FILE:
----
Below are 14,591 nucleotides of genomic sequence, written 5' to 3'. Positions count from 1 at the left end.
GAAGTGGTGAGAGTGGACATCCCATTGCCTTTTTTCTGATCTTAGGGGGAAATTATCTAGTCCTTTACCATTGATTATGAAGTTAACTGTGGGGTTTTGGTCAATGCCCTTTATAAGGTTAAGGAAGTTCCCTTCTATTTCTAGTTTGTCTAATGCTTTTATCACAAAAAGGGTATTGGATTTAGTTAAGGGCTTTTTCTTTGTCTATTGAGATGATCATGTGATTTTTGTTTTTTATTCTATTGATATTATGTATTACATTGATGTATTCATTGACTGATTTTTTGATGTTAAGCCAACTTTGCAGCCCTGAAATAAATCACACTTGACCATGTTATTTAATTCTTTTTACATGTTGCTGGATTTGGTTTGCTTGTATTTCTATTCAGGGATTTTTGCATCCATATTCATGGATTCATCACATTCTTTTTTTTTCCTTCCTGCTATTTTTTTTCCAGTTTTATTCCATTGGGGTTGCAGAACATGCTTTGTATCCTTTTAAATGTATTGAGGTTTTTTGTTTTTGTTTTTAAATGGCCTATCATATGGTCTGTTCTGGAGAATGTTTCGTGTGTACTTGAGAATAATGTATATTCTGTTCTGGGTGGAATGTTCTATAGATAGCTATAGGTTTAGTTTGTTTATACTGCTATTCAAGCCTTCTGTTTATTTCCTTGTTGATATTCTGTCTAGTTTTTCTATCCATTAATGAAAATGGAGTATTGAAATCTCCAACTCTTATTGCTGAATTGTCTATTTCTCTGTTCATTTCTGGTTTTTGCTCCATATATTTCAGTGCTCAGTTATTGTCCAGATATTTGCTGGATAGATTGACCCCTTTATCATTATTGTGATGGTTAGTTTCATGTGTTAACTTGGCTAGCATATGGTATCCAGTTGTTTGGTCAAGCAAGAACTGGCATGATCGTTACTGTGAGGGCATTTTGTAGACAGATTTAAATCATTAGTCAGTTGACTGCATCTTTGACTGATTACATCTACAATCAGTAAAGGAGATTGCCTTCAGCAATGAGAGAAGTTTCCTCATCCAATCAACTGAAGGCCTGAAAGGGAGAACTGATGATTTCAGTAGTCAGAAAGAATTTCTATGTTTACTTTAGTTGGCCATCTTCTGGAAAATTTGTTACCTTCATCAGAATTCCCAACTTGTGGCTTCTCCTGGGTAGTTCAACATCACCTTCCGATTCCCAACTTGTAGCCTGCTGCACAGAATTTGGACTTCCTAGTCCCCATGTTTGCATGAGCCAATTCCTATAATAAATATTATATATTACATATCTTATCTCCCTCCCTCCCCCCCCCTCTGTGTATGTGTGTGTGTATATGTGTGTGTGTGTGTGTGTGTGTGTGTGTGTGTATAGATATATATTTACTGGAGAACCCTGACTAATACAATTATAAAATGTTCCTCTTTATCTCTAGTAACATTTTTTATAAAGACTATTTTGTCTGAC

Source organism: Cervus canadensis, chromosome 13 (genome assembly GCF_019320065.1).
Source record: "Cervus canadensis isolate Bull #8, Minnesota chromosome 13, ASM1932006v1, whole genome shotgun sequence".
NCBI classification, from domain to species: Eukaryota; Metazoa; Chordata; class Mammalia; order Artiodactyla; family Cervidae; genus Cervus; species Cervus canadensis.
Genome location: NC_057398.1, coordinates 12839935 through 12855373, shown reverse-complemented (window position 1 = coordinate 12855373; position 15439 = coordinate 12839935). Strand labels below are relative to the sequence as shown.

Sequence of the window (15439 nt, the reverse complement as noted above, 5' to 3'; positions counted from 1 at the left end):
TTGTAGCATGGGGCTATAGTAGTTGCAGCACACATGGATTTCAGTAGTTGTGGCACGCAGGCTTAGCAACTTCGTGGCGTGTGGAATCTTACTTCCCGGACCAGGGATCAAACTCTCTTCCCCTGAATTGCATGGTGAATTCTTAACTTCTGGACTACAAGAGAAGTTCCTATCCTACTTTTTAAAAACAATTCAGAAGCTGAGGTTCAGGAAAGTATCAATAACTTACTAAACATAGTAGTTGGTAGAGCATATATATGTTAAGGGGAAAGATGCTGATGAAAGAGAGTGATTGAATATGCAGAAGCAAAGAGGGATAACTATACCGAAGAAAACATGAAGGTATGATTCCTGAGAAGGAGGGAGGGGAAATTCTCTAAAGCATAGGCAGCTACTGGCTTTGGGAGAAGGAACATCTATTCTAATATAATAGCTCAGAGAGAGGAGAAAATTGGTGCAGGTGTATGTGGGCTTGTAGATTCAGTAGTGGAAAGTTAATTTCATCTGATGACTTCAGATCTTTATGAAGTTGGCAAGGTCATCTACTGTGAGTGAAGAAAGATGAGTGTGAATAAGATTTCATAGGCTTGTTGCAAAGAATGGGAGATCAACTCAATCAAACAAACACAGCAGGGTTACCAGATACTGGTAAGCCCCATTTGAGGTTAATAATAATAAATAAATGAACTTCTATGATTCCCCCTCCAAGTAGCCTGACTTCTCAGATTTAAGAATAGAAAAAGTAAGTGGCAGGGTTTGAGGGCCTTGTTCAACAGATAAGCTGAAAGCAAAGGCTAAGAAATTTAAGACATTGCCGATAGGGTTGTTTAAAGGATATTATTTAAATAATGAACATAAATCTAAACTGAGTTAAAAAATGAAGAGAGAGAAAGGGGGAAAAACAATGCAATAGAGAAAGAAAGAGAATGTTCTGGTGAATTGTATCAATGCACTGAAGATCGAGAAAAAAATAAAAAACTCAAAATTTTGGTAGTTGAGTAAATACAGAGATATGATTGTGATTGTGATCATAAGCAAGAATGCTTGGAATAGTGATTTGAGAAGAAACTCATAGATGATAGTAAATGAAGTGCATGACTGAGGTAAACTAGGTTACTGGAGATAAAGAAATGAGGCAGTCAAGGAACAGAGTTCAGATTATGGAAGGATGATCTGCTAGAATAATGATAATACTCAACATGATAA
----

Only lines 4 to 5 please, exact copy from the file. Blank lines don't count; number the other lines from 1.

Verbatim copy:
Source record: "Cervus canadensis isolate Bull #8, Minnesota chromosome 13, ASM1932006v1, whole genome shotgun sequence".
NCBI classification, from domain to species: Eukaryota; Metazoa; Chordata; class Mammalia; order Artiodactyla; family Cervidae; genus Cervus; species Cervus canadensis.